STURGIS – The skeletal remains found south of Sturgis have been in the ground for a long time.
That is the preliminary finding of Caroline Isaac, a forensic anthropologist with the Kalamazoo County Medical Examiner's Office. Isaac and her colleagues came to Sturgis Tuesday morning when skeletal remains were found on the property just south of Burr Oak Tool on South Nottawa.
More remains were found Wednesday morning, and Isaac was back to collect them for examination. During a Wednesday afternoon news conference at Sturgis City Hall, Isaac shared that she did a preliminary examination of the bones. She said she looked at tooth wear that can be indicative of older remains.
She says the bones are very well skeletanized and are the color of the soil, meaning they have been there a long time.
Isaac says the remains that were found are of three adults and two children. They are not complete sets of remains, but portions of individuals. Isaac says they have not seen anything in the primary internment area, but only after they have been removed.
Also found was a piece of hardware, which looks like it could be the handle of a coffin. Isaac says it will also be examined and tested.
Isaac says more remains will likely be found as work continues on the pond at Burr Oak Tool. She says they will continue to examine what has been found and any that may yet be discovered. They will Carbon 14 test the remains and try to put them together to determine exactly how many individuals are there.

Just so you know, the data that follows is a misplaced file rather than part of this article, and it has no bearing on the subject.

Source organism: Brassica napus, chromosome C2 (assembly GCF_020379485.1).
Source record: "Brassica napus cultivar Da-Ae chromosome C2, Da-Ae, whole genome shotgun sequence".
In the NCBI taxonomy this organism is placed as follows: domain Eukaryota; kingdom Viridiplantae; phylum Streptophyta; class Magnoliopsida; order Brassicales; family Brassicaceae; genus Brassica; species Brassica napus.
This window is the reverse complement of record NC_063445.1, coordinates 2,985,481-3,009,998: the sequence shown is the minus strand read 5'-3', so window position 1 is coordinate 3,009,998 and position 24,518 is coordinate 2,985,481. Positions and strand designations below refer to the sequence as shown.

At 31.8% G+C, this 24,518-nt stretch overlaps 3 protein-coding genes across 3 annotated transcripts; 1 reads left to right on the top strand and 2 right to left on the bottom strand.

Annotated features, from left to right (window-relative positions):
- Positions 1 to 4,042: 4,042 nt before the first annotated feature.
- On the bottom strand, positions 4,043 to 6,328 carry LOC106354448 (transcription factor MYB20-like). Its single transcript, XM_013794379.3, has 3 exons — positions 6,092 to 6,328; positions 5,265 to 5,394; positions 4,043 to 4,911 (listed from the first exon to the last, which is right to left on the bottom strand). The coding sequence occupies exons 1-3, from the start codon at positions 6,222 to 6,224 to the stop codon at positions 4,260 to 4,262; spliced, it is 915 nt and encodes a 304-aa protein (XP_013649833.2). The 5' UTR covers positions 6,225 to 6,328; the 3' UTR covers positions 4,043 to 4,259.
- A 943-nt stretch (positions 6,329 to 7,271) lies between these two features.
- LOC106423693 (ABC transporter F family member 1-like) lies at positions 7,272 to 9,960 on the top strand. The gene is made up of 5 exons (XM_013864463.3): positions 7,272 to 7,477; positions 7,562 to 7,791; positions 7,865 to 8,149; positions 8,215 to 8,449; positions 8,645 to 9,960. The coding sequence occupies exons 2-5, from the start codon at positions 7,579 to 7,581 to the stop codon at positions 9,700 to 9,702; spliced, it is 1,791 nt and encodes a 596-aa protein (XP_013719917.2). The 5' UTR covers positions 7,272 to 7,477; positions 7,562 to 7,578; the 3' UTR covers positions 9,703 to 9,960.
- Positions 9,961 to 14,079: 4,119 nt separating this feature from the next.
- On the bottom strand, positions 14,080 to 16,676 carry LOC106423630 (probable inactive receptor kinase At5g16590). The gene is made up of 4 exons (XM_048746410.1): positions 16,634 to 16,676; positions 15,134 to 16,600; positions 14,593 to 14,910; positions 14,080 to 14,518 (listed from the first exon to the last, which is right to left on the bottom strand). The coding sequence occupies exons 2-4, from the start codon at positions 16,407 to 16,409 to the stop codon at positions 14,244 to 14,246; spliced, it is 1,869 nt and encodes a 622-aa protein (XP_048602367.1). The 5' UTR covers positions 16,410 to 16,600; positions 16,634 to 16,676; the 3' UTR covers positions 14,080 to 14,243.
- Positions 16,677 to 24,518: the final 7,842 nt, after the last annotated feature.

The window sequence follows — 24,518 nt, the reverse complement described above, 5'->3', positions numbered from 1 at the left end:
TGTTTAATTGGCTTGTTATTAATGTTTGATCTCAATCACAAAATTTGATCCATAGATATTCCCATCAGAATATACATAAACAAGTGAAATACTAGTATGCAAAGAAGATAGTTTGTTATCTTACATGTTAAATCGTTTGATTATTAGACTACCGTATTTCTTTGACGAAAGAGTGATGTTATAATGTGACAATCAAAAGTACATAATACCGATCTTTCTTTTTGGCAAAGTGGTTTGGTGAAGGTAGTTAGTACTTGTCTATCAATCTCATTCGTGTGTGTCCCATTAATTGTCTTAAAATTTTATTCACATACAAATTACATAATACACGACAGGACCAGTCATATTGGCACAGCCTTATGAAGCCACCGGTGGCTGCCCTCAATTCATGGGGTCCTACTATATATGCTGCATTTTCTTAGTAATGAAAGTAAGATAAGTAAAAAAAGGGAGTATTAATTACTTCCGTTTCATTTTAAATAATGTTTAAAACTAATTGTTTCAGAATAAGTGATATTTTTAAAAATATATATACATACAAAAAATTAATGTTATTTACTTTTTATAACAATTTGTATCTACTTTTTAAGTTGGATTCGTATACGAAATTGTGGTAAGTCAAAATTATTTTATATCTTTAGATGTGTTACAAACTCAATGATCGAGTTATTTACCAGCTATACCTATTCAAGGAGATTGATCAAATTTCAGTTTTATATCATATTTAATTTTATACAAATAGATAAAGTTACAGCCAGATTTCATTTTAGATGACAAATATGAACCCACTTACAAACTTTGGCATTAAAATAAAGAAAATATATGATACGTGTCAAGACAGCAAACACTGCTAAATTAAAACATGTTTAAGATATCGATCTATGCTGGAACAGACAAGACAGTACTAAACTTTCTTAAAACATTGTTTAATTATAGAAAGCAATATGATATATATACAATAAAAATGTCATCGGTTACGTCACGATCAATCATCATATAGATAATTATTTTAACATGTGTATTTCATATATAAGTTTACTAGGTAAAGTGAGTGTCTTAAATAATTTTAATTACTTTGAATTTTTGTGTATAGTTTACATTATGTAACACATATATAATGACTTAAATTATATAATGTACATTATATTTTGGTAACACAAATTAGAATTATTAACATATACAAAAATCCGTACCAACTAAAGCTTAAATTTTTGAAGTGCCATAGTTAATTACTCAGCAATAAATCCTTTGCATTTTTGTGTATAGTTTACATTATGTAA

Sturgis Director of Public Safety Geoffrey Smith shared that additional remains were found on South Nottawa on the south side of the Burr Oak Tool building Wednesday morning. They were found in the same location where the initial discovery was made Tuesday.
Smith says he was told by St. Joseph County Veterans Affairs Coordinator Stoney Summey that it's possible the remains may be of an original settler of Sturgis. Summey says he was contacted by Anne Davis about an individual named David Randall who lived in that area and who had fought in the Revolutionary War. They wanted to find where he was buried and get a headstone for him.
Summey says they have searched the property for several years to determine where he was buried to get a grave stone for him, but have been unsuccessful in finding him.
Summey says when he heard about the discovery of the remains, he reached out to Davis and they did some more research. They learned there was a school that used to be in that area. It is is also believed that the building was used as a church and there may have been a cemetery.
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